I love being in the U.S. visiting my family, and I am so incredibly grateful to finally be flying above the turbulence of years of cultural confusion. I am now fully at home in both countries.  It’s wonderful to be able to drop into both cultures and participate fully, while still having the gift of objective observance.

One of the things that is fun to observe now when I’m in the U.S. is the design aesthetic in general, but, as a new mom, I’ve been especially conscious of how baby products are designed. There’s a great TED talk from Sebastian Deterding about what design tells us about our values and life philosophy, and I thought it would be fun to try applying his thoughts to the overdesigned high chair that we’re using while staying in the U.S.

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These are the actual product details listed on Amazon of the Fisher-Price Rainforest Healthy Care High Chair.

Food or play, Fisher-Price has a solution. Keep baby occupied while you prepare a meal or clean up with this Rainforest Healthy Care high chair. The chair’s interactive jungle toys attach to the chair to provide safe, active fun.

  • Removable rainforest toy features music, sounds and lights.
  • Seven height settings provide a perfect fit at the dining table.
  • Pad and straps come off for easy cleaning.
  • Wheeled base allows smooth movement around your home.
  • Folding design stows away conveniently.
  • Details:
    • Includes: chair, rainforest toy, tiger toy, pad, tray & tray insert
    • 44″H x 34″W x 23″D
    • Maximum weight capacity: 50 lbs.
    • Tray insert: dishwasher safe
    • Pad: machine wash
    • Requires 3 “AA” batteries (not included)
    • Some assembly required

Whoa! Batteries? Machine-washable? Music, sounds and lights? Are we at the circus, or eating dinner? To compare, I checked out the details about the IKEA high chair we use at home:

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There was just a picture – no product details, probably because it’s a $20 plastic high chair whose functions are self-explanatory.

This is fascinating. In the Fisher Price world, amenities represent the good life, and seven height settings, batteries, music, sounds and lights in a high chair make life easier for parents. In my world, there’s enough going on without the additional burden of high chair maintenance. My version of the good life means making healthy, satisfying meals from scratch and creating a calm environment where my toddler can focus on the textures and tastes of the food.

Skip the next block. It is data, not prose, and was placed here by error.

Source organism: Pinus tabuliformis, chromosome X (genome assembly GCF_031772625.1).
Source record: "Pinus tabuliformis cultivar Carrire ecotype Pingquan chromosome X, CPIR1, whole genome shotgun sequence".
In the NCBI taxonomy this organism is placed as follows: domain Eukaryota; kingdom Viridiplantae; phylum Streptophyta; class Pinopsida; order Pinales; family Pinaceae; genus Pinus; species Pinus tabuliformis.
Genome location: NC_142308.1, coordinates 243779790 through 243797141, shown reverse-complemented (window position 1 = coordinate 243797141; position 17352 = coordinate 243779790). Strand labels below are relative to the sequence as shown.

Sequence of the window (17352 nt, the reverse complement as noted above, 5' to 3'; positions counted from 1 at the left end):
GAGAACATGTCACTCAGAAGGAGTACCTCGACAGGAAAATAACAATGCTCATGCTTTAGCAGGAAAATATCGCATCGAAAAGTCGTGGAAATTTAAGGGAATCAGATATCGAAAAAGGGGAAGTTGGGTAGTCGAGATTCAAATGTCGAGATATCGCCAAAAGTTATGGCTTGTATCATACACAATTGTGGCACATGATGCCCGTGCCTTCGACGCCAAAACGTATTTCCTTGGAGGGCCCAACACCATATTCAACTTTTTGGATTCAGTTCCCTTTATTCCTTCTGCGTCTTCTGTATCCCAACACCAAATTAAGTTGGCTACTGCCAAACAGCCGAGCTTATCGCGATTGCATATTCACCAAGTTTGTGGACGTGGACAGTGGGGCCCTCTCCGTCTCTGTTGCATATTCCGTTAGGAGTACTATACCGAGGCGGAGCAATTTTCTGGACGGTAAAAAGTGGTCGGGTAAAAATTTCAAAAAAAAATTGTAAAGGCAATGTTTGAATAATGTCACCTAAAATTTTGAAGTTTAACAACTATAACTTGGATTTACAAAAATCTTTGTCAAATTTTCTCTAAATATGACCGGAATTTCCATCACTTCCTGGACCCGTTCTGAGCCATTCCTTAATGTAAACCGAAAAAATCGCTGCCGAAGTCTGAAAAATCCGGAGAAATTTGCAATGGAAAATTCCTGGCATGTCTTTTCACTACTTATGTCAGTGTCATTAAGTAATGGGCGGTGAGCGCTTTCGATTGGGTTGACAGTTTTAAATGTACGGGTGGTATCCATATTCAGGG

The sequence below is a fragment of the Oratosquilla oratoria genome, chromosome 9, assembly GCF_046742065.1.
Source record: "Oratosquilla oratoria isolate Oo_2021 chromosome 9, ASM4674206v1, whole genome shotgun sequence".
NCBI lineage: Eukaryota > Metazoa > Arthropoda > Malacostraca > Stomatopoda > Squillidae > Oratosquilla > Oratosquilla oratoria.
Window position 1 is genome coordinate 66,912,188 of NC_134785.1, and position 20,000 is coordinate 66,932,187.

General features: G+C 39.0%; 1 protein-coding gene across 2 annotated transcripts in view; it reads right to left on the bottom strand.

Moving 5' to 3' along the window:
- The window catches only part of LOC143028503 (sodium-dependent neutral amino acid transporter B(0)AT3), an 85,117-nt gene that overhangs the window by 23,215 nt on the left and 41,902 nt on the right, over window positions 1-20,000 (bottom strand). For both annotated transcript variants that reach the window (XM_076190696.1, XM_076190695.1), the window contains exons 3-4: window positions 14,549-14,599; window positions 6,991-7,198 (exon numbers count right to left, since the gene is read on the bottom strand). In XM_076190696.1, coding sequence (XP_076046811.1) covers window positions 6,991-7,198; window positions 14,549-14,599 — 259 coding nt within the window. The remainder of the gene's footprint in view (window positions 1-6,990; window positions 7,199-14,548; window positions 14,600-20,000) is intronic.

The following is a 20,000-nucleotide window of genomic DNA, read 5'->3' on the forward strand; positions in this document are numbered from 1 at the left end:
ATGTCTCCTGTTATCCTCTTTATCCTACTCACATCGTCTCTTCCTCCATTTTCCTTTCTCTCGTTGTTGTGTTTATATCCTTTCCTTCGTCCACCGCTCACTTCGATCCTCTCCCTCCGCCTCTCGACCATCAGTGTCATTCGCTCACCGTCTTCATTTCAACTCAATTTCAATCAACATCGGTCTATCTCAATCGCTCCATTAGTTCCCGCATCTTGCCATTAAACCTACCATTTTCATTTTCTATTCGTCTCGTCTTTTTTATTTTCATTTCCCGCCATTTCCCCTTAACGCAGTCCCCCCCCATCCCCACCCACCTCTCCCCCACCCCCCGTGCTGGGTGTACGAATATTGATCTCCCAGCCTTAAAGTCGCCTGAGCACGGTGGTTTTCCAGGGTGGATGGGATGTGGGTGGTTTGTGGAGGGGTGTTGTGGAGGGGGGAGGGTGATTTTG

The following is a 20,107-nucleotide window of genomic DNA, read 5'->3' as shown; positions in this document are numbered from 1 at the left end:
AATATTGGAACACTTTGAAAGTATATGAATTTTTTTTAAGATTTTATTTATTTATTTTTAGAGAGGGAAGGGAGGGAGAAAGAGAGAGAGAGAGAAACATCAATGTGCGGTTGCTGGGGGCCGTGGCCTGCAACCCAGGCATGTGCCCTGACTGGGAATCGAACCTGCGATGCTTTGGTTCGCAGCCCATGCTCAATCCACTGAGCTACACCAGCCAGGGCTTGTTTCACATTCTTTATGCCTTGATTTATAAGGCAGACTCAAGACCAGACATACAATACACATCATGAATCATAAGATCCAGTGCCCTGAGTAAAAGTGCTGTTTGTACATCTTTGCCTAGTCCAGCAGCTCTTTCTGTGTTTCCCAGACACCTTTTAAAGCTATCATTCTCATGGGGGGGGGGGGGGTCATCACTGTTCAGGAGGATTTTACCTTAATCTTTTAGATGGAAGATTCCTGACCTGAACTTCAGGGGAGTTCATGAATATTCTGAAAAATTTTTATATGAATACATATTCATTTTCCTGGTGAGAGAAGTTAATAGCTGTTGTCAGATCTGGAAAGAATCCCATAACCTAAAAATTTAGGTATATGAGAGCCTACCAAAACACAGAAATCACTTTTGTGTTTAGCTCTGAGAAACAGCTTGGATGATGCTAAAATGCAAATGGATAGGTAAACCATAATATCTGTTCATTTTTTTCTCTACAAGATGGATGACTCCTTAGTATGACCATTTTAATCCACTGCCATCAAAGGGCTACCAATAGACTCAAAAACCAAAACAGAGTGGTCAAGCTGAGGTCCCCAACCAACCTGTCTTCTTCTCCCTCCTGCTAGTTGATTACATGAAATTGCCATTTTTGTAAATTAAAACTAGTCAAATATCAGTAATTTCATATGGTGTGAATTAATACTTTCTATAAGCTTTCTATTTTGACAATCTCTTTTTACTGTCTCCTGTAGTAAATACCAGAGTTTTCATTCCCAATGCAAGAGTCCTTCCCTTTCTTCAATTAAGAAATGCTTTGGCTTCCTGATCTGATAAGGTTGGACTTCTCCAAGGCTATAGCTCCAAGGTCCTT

What do these differences tell us about cultural expectations of amenities, entertainment and comfort during dinner? Is the fisher price chair the baby version of the easy-chair, complete with leg rest and cupholder? What does it say about what adults think children need? To be honest, the rainforest chair is pretty cumbersome in practice. The removable tray can actually fall off while the baby is sitting in the chair (if you haven’t fastened it correctly, which is hard when you have the baby in one hand…) The padded cushion and recline function seem completely unnecessary and it’s not fun to wipe smashed blueberries off of it, and the tray has lots of little grooves and pockets on the underside that are hard to clean. The rolling function works if you have a clear space with no mats or door thresholds. In general, there is a whole lot of overdesign going on here.

As a fun experiment, I went to a popular online children’s shop in Sweden: www.jollyroom.se and in the search function I typed in “matstol” which means high chair. Almost all designs are scaled back, and seem to lack amenities other than basic functions (no cupholders here!).

Then I did a search for high chairs on toysRus.com. Overall, the results look different. Seat-backs are broader and rounder, and there seems to be more focus on making the chair mobile and height-adjustable.

The most fascinating part of this is really how culture and aesthetic inform the starting point for design – in this case high chairs for babies. When a designer sits down to draw the chair, where does she start? where do the ideas and inspiration come from? Obviously, I don’t know these answers, but it’s clear that cultural preferences play a role.

People (Swedish people) used to ask me how the U.S. and Sweden were different, and to that vast, multilayered question, I can now at least say that the high chairs don’t look the same.